Computer simulations of water under extreme pressure are helping geochemists understand how carbon might be recycled from hundreds of miles below the Earth's surface. Carbon compounds are the basis of life, provide most of our fuels and contribute to climate change. The cycling of carbon through the oceans, atmosphere, and shallow crust of the Earth has been intensively studied, but little is known about what happens to carbon deep in the Earth.

Scientists discover layer of liquified molten rock in Earth’s mantle

March 20, 2013 2:30 pm | News | Comments

Using advanced seafloor electromagnetic imaging technology, scientists with Scripps Institution of Oceanography and Woods Hole Oceanographic Institution imaged a 25-km-thick layer of partially melted mantle rock below the edge of the Cocos plate where it moves beneath Central America. The finding of this layer, which may be responsible for the sliding motions of the planet’s massive tectonic plates, could have far-reaching implications to our understanding of geologic processes.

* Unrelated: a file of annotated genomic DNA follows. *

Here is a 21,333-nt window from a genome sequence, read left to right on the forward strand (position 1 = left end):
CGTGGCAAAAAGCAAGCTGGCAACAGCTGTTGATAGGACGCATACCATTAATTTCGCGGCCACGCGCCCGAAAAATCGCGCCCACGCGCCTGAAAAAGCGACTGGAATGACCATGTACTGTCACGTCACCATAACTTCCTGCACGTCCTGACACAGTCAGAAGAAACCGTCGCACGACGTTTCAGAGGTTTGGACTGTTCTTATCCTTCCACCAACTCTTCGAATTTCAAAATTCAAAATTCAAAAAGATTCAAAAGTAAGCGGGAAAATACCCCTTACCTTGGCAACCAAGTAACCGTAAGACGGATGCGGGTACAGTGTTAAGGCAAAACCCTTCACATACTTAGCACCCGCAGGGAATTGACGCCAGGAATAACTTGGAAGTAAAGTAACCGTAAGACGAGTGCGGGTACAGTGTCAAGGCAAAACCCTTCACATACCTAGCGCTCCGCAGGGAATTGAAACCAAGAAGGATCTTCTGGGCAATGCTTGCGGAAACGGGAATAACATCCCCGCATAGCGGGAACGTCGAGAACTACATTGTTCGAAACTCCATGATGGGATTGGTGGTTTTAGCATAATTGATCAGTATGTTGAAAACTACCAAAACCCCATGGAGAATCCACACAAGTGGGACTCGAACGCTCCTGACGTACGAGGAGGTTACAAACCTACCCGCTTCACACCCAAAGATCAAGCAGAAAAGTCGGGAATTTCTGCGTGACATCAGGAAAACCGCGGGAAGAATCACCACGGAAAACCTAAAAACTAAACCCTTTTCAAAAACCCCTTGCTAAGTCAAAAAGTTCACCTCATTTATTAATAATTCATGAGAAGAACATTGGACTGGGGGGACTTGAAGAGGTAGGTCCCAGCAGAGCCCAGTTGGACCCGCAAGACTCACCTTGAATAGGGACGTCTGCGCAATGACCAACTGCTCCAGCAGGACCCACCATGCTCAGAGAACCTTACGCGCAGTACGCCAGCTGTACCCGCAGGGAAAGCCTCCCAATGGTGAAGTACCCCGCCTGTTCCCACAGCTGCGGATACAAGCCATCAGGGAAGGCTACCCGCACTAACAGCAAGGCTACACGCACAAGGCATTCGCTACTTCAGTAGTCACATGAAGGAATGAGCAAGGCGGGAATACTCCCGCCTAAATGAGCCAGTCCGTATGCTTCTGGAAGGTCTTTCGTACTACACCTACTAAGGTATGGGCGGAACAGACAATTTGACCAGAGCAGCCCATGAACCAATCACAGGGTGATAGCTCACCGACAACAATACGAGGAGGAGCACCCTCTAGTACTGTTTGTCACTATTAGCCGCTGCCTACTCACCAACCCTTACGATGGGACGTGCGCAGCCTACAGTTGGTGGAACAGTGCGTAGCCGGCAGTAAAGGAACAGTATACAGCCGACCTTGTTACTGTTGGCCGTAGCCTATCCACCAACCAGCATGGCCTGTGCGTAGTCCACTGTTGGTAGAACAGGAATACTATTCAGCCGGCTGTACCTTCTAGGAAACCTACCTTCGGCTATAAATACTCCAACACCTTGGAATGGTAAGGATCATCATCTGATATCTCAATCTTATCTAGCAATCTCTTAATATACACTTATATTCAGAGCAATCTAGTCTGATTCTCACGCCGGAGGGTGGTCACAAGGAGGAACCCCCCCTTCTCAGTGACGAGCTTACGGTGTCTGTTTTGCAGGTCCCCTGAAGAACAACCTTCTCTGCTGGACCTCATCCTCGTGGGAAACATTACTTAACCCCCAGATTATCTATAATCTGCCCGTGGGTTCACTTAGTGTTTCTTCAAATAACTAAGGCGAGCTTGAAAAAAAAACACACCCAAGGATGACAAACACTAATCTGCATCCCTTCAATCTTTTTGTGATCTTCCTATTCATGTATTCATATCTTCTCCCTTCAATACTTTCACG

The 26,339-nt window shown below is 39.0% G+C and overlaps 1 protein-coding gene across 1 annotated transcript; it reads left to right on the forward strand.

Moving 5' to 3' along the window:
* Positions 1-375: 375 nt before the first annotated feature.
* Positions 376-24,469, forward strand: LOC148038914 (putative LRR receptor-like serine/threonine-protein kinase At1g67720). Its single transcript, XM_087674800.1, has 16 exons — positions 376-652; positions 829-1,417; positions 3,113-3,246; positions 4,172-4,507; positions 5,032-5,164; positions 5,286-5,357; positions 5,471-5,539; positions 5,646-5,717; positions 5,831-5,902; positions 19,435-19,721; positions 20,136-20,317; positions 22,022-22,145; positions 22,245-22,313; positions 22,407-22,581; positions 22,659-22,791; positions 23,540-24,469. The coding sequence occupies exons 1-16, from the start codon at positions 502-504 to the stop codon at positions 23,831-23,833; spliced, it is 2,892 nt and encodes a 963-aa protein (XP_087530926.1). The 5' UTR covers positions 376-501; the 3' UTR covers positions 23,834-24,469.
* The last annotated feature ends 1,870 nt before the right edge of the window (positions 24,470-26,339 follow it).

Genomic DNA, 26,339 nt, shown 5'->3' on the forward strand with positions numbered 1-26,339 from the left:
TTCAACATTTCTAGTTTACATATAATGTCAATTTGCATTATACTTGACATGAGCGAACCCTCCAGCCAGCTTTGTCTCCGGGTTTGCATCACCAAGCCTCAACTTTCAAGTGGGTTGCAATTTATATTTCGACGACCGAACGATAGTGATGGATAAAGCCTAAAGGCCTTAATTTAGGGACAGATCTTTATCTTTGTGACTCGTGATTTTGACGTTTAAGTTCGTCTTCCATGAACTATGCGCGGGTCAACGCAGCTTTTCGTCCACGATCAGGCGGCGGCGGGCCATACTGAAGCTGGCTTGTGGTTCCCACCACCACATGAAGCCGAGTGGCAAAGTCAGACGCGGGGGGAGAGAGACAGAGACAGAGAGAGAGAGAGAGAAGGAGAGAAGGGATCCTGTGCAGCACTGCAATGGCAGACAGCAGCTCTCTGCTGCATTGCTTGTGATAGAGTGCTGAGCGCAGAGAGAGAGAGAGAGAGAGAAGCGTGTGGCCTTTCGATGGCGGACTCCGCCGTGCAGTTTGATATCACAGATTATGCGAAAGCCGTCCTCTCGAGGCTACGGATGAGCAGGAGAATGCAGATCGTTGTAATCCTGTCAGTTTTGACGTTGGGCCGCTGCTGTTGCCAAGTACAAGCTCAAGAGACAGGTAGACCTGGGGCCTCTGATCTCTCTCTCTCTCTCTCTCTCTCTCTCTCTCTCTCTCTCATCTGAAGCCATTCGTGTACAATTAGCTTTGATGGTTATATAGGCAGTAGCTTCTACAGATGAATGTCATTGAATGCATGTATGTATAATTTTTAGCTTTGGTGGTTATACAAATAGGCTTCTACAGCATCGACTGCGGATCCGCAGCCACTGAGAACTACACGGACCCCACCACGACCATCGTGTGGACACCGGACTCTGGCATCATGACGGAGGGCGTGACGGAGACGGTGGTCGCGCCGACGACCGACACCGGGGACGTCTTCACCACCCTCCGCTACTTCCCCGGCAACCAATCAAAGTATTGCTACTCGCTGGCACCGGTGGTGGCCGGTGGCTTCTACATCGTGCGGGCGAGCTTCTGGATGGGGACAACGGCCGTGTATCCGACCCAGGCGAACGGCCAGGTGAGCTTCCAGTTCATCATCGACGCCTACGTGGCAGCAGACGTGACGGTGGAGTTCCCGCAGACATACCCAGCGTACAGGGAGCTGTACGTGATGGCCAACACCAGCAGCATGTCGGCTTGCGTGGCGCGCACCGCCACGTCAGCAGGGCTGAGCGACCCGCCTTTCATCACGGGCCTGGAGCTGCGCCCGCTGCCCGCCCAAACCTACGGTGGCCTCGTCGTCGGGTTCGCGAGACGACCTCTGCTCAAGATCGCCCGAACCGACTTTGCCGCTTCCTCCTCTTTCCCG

Under California: An ancient tectonic plate

March 18, 2013 4:39 pm | News | Comments

Large chunks of an ancient tectonic plate that slid under North America millions of years ago are still present under parts of central California and Mexico, according to new research led by Brown University geophysicists. Called the Isabella anomaly—a large mass of cool, dehydrated material about 100 km beneath central California—is in fact a surviving slab of the ancient Farallon oceanic plate driven deep into the Earth’s mantle about 100 million years ago.